GC Ranger wins prestigious Harry Yount Award

Lisa Hendy singled out for going above and beyond in her everyday duties at Grand Canyon National Park

NPS Photo<br>
NPS Director Jon Jarvis presents Grand Canyon National Park Supervisory Ranger Lisa Hendy with the 2011 Harry Yount National Park Ranger Award.

NPS Photo<br> NPS Director Jon Jarvis presents Grand Canyon National Park Supervisory Ranger Lisa Hendy with the 2011 Harry Yount National Park Ranger Award.

GRAND CANYON, Ariz. - On Wednesday, October 26, Grand Canyon National Park Supervisory Park Ranger Lisa Hendy was awarded the National Park Service's (NPS) 2011 Harry Yount National Park Ranger Award for excellence in the field of rangering. The award is named after the nation's first park ranger (hired in Yellowstone National Park in 1880) and is the highest honor that can be bestowed on a park ranger today.

NPS Director Jon Jarvis said the recipient is chosen by their peers.

"Each year, we ask those rangers who tackle the toughest assignments, protecting park resources and the nearly 300 million people who visit our national parks annually, to single out one among them that epitomizes the ranger ethic," he said. "We give that person the Harry Yount Award."

According to the award nomination submitted by Grand Canyon National Park's Chief Ranger Bill Wright, Hendy has earned it.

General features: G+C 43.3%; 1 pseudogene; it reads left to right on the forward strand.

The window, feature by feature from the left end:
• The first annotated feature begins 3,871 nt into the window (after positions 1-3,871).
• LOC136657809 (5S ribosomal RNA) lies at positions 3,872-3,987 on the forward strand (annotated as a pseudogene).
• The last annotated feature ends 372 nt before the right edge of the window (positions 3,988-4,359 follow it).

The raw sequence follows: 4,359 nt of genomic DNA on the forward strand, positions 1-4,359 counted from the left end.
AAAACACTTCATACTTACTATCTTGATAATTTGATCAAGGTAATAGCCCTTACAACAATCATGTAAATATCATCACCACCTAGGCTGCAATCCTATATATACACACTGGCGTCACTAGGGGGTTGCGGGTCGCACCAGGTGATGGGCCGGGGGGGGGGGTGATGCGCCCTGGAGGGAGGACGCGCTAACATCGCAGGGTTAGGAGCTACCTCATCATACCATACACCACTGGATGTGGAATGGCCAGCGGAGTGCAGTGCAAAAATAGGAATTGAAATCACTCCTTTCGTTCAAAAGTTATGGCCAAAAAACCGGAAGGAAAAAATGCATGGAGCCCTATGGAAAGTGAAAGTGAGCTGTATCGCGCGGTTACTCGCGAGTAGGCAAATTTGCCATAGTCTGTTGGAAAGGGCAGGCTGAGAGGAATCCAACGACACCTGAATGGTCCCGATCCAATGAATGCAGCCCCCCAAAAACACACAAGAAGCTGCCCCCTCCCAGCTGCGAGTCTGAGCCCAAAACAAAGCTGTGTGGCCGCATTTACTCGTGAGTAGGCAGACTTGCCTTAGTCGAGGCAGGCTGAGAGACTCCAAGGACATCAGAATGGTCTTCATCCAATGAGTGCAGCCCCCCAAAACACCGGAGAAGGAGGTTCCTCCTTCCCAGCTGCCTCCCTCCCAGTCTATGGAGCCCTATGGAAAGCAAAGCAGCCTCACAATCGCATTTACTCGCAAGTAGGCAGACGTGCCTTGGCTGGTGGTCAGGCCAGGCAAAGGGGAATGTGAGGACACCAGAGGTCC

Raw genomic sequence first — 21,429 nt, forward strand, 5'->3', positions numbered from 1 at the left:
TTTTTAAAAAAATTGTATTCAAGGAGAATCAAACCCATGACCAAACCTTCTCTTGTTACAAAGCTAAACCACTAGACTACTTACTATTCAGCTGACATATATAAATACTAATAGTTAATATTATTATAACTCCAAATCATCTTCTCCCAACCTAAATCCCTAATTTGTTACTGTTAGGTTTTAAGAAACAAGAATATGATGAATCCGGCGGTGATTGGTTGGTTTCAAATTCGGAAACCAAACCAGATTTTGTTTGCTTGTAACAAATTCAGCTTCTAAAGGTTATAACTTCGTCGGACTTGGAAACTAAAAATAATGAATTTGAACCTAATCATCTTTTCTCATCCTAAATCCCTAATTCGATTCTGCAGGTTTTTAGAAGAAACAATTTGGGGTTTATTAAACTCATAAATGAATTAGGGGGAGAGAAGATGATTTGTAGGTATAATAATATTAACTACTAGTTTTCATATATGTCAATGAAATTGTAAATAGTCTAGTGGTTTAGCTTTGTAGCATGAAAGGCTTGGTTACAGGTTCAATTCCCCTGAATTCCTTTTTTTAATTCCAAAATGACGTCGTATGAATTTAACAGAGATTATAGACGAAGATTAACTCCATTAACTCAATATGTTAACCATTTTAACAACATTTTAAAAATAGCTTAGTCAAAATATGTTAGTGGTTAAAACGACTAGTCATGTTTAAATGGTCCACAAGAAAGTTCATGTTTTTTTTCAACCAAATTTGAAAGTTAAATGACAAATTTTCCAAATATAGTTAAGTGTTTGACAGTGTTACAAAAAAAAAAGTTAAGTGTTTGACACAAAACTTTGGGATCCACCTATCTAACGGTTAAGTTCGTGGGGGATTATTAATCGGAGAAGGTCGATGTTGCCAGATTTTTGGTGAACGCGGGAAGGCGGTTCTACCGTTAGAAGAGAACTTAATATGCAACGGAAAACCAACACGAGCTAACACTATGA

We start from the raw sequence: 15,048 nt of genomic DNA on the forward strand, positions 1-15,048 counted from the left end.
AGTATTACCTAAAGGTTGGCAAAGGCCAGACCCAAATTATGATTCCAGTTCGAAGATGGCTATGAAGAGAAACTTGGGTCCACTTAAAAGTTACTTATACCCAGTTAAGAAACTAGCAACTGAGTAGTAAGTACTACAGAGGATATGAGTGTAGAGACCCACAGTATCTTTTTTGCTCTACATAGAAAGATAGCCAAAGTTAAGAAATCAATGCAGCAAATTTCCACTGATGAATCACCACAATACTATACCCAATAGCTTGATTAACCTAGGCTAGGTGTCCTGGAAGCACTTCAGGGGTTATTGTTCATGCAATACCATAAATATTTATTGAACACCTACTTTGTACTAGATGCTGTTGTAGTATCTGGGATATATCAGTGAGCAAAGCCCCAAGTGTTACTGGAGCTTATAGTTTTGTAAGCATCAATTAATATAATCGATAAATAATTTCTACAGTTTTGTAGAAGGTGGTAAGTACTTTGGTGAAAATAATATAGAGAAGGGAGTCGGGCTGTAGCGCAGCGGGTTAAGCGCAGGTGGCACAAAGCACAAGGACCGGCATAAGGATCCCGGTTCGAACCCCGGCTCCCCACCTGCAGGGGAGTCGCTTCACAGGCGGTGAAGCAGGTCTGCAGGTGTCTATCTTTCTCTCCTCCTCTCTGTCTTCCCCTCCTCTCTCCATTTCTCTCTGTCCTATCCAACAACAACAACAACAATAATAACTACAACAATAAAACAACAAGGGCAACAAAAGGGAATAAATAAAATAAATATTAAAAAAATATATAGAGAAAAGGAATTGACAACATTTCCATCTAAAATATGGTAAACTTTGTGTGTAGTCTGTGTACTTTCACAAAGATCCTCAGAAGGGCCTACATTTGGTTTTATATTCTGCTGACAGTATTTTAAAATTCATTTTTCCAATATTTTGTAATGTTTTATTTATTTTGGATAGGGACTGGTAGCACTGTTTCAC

"Ranger Hendy is one of those rangers that can be sent to any call. She is one of that rare breed that simply excel at every aspect of rangering," he said.

He explained that on any given day she could be found rappelling over the edge to stabilize a patient, working with the park's Special Response Team to do a building sweep, responding with the structural fire engine to a burning RV, providing advanced life support care as a paramedic, being short-hauled to a victim on the river, or patrolling the backcountry - checking permits, stirring toilets, assessing archeological sites - the list goes on.

Hendy, an intelligent, energetic woman with a big smile and tremendous dedication, said that hers was "a career built on the wisdom and teachings of (other) rangers."

Speaking of the lessons she had learned from supervisors and rangers she has worked with over the years, she said she estimates that it has taken at least 50 rangers to build the ranger you have standing before you today.

"That means for every ranger like me, there are at least 50 of them out there," she said.

It was clear that Hendy felt honored and privileged to have worked with each and every one of them.

Grand Canyon National Park Superintendent Dave Uberuaga said officials at Grand Canyon couldn't be more pleased that Hendy was selected for the prestigious award.

"The Harry Yount Award and rangers like Lisa Hendy represent the very best in the ranger service," Uberuaga said. "They give us all something to strive for. I congratulate Lisa on setting the bar particularly high."

Hendy was born in Chattanooga, Tenn. and attended Auburn University. Over the years, she has worked in Yosemite, Rocky Mountain, Arches and Yellowstone National Parks. In 2004, she accepted a position as a law enforcement ranger in Grand Canyon National Park's Canyon District where she still works today.

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